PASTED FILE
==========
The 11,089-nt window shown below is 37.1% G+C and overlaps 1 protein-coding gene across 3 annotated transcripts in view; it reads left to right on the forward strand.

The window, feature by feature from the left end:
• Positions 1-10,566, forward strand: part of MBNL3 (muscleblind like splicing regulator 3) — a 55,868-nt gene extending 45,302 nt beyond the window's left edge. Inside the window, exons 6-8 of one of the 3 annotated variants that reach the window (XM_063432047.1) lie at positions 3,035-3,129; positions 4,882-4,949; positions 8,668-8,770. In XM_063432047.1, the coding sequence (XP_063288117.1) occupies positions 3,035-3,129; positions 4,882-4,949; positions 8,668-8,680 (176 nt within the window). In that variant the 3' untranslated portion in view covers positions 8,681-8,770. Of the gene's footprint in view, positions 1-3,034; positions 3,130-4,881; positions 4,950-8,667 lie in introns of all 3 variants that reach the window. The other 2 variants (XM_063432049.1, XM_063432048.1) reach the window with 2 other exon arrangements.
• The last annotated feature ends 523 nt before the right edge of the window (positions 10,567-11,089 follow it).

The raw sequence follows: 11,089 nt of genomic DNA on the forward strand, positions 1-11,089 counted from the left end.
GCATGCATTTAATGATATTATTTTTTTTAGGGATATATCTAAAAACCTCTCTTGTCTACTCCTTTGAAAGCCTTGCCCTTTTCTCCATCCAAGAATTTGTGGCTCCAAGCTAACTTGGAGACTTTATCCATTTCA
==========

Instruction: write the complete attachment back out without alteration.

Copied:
The 11,089-nt window shown below is 37.1% G+C and overlaps 1 protein-coding gene across 3 annotated transcripts in view; it reads left to right on the forward strand.

The window, feature by feature from the left end:
• Positions 1-10,566, forward strand: part of MBNL3 (muscleblind like splicing regulator 3) — a 55,868-nt gene extending 45,302 nt beyond the window's left edge. Inside the window, exons 6-8 of one of the 3 annotated variants that reach the window (XM_063432047.1) lie at positions 3,035-3,129; positions 4,882-4,949; positions 8,668-8,770. In XM_063432047.1, the coding sequence (XP_063288117.1) occupies positions 3,035-3,129; positions 4,882-4,949; positions 8,668-8,680 (176 nt within the window). In that variant the 3' untranslated portion in view covers positions 8,681-8,770. Of the gene's footprint in view, positions 1-3,034; positions 3,130-4,881; positions 4,950-8,667 lie in introns of all 3 variants that reach the window. The other 2 variants (XM_063432049.1, XM_063432048.1) reach the window with 2 other exon arrangements.
• The last annotated feature ends 523 nt before the right edge of the window (positions 10,567-11,089 follow it).

The raw sequence follows: 11,089 nt of genomic DNA on the forward strand, positions 1-11,089 counted from the left end.
GCATGCATTTAATGATATTATTTTTTTTAGGGATATATCTAAAAACCTCTCTTGTCTACTCCTTTGAAAGCCTTGCCCTTTTCTCCATCCAAGAATTTGTGGCTCCAAGCTAACTTGGAGACTTTATCCATTTCA